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The Rhythm and Booze with Felipe Schrieberg

American Whiskey And Rye: A Marriage Made In Spirits Heaven

Editor: This article was first published on Forbes on 28/06/2016. Find the original article here


Felipe Schrieberg

Felipe is an award-winning London-based whisky writer, tastings host, drinks competitions judge, and author. He is also a musician and co-founder of The Rhythm and Booze Project, a duo that fuses live music and whisky through gigs, tasting events and multimedia.

Follow Felipe on Twitter, Linkedin or his website.


I’m happy to admit that while I know my Scotch whisky, American whiskey is somewhat of a black hole to me.

Though I’ve tried a few here and there, I’m fairly ignorant of the differences between Scotch and American whiskey in taste and their production processes, as well as the kinds of flavors found in American whiskeys compared to Scotch. Never mind the intricacies and differences between rye whiskeys, bourbons, and other varieties out there.

So while on the St. Louis leg of an American tour with my blues band earlier this month, I decided to close this knowledge gap and get educated on American whiskeys with the help of John Joern, all-around whiskey connoisseur and owner of the best whiskey bar in the city, The Whiskey Ring.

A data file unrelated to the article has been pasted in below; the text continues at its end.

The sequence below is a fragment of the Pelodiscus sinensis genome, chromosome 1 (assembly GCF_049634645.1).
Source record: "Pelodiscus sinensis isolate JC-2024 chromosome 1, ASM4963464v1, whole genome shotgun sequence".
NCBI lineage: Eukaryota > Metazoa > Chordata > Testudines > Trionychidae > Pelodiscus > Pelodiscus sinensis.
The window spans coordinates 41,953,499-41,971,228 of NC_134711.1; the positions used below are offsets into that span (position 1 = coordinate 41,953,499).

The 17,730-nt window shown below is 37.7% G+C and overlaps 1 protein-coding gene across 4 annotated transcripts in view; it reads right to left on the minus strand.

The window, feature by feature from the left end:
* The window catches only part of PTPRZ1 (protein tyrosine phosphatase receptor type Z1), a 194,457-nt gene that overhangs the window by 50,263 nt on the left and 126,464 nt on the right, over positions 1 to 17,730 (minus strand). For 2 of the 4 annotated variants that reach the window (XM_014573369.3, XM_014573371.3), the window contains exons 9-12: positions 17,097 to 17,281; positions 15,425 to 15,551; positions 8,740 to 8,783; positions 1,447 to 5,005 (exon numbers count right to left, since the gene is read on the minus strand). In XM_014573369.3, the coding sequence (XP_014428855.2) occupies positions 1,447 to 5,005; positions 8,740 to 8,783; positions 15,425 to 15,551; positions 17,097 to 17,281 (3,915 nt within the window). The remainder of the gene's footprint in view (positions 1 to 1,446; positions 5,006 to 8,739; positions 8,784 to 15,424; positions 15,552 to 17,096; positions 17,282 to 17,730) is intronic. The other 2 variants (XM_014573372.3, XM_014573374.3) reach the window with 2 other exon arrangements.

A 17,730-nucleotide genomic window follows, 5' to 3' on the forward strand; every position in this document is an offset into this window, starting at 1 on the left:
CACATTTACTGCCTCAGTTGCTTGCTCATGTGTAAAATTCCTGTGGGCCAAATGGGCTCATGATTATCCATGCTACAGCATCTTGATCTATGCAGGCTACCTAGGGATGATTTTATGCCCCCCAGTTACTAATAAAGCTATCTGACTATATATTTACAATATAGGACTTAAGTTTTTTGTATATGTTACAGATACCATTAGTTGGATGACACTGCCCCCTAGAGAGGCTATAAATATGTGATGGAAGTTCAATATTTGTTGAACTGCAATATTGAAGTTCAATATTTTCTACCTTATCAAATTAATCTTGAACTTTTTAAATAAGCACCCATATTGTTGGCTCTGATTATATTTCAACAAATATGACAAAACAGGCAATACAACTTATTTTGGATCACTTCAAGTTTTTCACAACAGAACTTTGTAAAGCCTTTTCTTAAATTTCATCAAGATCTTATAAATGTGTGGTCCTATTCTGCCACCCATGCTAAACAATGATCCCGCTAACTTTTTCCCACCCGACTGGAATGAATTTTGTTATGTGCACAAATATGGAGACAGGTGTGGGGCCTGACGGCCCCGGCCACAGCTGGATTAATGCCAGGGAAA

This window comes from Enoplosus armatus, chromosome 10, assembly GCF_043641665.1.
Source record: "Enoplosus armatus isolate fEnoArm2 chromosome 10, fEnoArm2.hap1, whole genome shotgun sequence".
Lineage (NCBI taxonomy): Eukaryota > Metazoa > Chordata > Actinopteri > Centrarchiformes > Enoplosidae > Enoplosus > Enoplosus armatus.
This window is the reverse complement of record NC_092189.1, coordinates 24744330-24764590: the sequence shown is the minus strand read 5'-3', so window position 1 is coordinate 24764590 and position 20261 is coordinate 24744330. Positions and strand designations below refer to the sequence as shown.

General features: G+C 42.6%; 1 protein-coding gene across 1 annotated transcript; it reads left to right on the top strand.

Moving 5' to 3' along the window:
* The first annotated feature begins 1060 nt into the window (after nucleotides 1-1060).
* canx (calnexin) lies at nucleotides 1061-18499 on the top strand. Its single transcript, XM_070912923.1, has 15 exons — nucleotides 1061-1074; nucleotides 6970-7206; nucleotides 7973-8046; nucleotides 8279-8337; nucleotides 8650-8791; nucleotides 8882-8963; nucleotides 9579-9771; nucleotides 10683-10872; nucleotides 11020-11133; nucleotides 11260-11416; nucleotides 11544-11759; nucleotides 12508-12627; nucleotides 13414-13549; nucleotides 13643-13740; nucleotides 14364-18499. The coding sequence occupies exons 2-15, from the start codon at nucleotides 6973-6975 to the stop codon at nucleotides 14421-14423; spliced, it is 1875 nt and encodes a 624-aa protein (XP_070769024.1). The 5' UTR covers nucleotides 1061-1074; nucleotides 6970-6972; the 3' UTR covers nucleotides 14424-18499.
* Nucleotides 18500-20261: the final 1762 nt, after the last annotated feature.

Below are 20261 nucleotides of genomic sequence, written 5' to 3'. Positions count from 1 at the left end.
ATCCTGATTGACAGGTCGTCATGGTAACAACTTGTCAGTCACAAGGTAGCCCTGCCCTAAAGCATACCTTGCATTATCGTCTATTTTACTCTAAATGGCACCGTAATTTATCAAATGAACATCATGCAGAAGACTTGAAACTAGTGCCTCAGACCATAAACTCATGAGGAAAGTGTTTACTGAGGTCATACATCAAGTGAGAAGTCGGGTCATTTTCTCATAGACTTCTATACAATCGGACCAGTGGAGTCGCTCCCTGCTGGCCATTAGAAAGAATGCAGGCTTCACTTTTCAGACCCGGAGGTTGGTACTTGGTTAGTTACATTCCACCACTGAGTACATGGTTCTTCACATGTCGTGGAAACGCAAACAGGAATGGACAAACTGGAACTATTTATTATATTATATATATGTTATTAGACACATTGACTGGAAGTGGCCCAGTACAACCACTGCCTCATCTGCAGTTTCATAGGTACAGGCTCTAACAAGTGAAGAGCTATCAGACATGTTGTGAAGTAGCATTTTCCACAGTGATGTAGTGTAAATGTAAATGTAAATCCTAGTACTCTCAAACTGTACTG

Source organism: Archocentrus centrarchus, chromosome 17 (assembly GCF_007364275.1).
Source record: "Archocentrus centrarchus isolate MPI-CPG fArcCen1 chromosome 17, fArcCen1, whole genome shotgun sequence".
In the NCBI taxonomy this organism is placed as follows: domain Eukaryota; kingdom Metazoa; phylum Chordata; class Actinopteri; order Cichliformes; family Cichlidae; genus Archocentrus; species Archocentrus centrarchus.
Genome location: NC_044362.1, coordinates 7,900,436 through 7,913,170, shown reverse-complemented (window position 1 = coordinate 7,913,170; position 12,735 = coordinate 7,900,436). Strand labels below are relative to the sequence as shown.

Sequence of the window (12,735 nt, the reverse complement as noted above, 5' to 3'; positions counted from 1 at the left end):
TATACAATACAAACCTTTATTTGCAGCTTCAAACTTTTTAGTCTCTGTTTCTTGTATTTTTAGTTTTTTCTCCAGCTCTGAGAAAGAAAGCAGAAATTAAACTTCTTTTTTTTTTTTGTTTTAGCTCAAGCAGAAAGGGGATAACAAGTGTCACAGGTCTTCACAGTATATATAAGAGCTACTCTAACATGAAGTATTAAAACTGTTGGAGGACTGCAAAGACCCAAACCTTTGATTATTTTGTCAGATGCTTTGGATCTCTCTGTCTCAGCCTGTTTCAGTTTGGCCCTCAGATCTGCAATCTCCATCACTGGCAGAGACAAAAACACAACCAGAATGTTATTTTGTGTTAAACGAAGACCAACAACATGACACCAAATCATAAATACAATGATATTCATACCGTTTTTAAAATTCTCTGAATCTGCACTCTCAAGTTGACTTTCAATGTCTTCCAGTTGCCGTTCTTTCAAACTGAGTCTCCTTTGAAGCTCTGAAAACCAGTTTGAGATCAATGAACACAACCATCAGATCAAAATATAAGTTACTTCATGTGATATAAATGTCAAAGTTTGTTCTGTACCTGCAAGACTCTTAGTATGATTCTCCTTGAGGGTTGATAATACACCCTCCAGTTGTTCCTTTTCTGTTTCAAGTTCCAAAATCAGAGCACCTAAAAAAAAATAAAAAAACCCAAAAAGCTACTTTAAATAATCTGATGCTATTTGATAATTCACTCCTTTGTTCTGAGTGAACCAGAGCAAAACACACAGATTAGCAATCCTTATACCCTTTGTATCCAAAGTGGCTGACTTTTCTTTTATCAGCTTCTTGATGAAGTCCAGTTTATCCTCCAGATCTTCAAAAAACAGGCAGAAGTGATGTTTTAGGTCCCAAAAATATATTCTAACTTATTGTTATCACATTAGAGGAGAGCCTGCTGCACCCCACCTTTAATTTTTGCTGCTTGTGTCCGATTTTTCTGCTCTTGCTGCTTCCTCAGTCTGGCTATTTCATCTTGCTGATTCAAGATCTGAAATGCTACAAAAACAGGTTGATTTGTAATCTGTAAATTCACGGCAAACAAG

This is what an all-around whiskey connoisseur looks like. His name is John Joern Photo: FelipeSchrieberg


As ryes seem to be reaching new heights of popularity, I asked John if he could give me a primer on rye in American whiskey to provide more of a focus for the tasting and for understanding this important aspect of the whiskey world. He happily obliged. 


My drinking buddy for the evening, the excellent Ryan Koenig, harmonica master with American musician and songwriter Pokey Lafarge Photo: Felipe Schrieberg


Before we get to the tasting list, here’s some useful information: First, there's a difference between a ‘rye whiskey’ and a ‘high rye whiskey’. A rye whiskey requires the mash bill (the recipe of grains in an American whiskey) to be a minimum of 51% rye, much in the same way a bourbon needs to be a minimum 51% corn. A high-rye whiskey will contain between 16-20% rye. So take note of these delicious whiskeys incorporating rye.



  1. Four Roses Single Barrel


Taking phone photos in dark places while drinking lots of whiskey may not be what I do best. Photo: Felipe Schrieberg


This high rye bourbon from a classic bourbon distillery was a perfect place to start the tasting. It helped get me used to the fact that rye whiskeys and high-ryes, compared to Scotch whiskeys, have a lot of wood, toffee, and vanilla flavors that you have to fight through (in a good way) in order to discover more subtle aromas. This one had a bit of cinnamon and butter besides the big wood/toffee/vanilla thing, but not much else for me. It might be that my taste buds weren’t quite sure what to handle, but John didn’t scowl when I registered my views. I take that as an encouraging sign for my entry into this brave new world.



  1. Rieger’s


Whiskey, with a hint of sherry Photo: Felipe Schrieberg